https://www.dhammatalks.org/books/uncol ... ness.html
"...the practice is essentially a practice, and not a theory to be idly discussed...right view leaves unanswered many questions about the cosmos and the self, and directs your attention to what needs to be done to escape from the ravages of suffering." Thanissaro Bhikkhu, On The Path.

pegembara
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Re: Sutta teachings about forgiveness

Post by pegembara » Thu Oct 04, 2018 3:20 am

Forgiveness is given to those who have caused hurt and make the blood boil. The ultimate idea is transcendence, like water off a duck's back not forgiveness.
"In the same way, monks, there are these five aspects of speech by which others may address you: timely or untimely, true or false, affectionate or harsh, beneficial or unbeneficial, with a mind of good-will or with inner hate. Others may address you in a timely way or an untimely way. They may address you with what is true or what is false. They may address you in an affectionate way or a harsh way. They may address you in a beneficial way or an unbeneficial way. They may address you with a mind of good-will or with inner hate. In any event, you should train yourselves: 'Our minds will be unaffected and we will say no evil words. We will remain sympathetic to that person's welfare, with a mind of good will, and with no inner hate. We will keep pervading him with an awareness imbued with good will and, beginning with him, we will keep pervading the all-encompassing world with an awareness imbued with good will equal to space — abundant, expansive, immeasurable, free from hostility, free from ill will.' That's how you should train yourselves.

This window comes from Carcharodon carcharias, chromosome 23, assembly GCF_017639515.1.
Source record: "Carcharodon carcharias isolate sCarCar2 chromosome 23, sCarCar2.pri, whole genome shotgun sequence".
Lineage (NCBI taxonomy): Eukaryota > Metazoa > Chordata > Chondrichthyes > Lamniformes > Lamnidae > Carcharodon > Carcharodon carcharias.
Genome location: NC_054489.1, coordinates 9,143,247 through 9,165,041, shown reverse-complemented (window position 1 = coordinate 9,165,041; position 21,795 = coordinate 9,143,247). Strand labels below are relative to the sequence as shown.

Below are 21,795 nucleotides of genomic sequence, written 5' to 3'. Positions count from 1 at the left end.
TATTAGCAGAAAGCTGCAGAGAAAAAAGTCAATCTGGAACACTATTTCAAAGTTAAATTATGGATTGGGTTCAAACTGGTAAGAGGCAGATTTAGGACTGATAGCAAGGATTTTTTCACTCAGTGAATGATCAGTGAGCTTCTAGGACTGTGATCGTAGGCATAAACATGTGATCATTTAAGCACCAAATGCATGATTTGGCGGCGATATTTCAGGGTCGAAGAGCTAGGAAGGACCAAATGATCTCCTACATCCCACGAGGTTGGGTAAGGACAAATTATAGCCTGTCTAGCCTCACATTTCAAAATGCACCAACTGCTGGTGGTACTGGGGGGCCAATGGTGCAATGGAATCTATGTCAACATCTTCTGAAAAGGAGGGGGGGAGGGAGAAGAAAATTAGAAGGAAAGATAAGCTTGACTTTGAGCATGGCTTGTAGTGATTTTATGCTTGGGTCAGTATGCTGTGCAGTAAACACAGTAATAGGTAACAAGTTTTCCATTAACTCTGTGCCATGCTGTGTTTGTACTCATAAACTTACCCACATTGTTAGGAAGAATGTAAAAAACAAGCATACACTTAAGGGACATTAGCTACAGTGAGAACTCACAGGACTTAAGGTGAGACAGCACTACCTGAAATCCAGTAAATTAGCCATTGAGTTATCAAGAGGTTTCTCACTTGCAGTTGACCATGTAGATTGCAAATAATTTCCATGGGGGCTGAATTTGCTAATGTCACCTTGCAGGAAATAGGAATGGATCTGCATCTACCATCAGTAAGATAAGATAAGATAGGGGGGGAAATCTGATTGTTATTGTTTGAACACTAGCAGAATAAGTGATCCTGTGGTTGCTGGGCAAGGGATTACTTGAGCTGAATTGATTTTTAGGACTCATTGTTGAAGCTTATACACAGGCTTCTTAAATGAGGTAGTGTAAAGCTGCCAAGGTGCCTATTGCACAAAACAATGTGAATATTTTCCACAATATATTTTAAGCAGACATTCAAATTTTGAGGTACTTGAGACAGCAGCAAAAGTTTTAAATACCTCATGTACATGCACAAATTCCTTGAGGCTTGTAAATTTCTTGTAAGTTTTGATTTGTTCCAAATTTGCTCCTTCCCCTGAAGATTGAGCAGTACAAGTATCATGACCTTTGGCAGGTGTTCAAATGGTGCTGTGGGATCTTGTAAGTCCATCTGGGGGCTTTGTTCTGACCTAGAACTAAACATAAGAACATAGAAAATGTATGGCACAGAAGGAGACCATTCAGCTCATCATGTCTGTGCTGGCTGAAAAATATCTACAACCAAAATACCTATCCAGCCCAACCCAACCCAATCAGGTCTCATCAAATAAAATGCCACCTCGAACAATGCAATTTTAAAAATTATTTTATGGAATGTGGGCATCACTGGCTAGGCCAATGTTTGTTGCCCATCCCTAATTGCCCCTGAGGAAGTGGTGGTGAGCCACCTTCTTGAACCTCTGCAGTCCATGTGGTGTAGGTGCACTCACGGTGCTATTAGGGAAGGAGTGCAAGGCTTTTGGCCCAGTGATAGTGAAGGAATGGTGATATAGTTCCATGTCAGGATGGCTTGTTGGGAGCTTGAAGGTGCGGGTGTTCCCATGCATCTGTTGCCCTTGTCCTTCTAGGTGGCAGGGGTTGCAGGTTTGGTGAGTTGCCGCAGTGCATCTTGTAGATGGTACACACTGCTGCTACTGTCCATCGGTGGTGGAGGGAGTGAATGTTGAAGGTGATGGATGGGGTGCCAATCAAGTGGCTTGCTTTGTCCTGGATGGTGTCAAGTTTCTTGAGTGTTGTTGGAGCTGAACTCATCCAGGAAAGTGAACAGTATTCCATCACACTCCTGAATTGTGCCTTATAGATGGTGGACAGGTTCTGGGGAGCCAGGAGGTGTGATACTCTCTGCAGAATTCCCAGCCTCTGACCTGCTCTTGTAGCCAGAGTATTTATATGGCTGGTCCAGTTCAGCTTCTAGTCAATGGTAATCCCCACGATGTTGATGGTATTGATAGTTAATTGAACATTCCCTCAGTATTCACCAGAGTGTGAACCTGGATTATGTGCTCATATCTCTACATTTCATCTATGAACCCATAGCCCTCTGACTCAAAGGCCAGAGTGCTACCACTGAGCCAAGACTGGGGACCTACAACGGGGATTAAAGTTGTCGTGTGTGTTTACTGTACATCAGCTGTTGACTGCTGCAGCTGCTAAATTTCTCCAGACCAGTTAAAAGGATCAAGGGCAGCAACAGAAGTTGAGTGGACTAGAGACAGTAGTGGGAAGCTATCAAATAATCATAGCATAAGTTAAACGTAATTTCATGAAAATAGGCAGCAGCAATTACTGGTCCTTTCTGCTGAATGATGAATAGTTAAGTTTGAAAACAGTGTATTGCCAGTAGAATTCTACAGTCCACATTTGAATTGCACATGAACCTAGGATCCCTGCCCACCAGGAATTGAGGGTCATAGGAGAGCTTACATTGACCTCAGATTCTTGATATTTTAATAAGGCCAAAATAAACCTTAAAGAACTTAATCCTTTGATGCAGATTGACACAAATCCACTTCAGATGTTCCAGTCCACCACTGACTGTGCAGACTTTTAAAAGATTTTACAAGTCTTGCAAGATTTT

"Suppose that a man were to come along carrying a burning grass torch and saying, 'With this burning grass torch I will heat up the river Ganges and make it boil.' Now, what do you think — would he, with that burning grass torch, heat up the river Ganges and make it boil?"

"No, lord. Why is that? Because the river Ganges is deep & enormous. It's not easy to heat it up and make it boil with a burning grass torch. The man would reap only a share of weariness & disappointment."

"Monks, even if bandits were to carve you up savagely, limb by limb, with a two-handled saw, he among you who let his heart get angered even at that would not be doing my bidding. Even then you should train yourselves: 'Our minds will be unaffected and we will say no evil words. We will remain sympathetic, with a mind of good will, and with no inner hate. We will keep pervading these people with an awareness imbued with good will and, beginning with them, we will keep pervading the all-encompassing world with an awareness imbued with good will — abundant, expansive, immeasurable, free from hostility, free from ill will.' That's how you should train yourselves.

https://www.accesstoinsight.org/tipitak ... .than.html
And what is right speech? Abstaining from lying, from divisive speech, from abusive speech, & from idle chatter: This is called right speech.

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DooDoot
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Re: Sutta teachings about forgiveness

Post by DooDoot » Thu Oct 04, 2018 3:55 am

Sam Vara wrote:
Wed Oct 03, 2018 6:21 am
That would be truly ironic!
"Irony" is lots of fun because it helps maintaining a forgiving (aka non-attached) attitude. :)
perkele wrote:
Wed Oct 03, 2018 6:45 am
But maybe that sutta is more about pardon, not forgiveness. I am not sure if, and in what way exactly, one should make a distinction between pardon and forgiveness.
Interesting distinction. Hopefully, we can discuss this more. :thumbsup:
pegembara wrote:
Thu Oct 04, 2018 3:20 am
Forgiveness is given to those who have caused hurt and make the blood boil. The ultimate idea is transcendence, like water off a duck's back not forgiveness.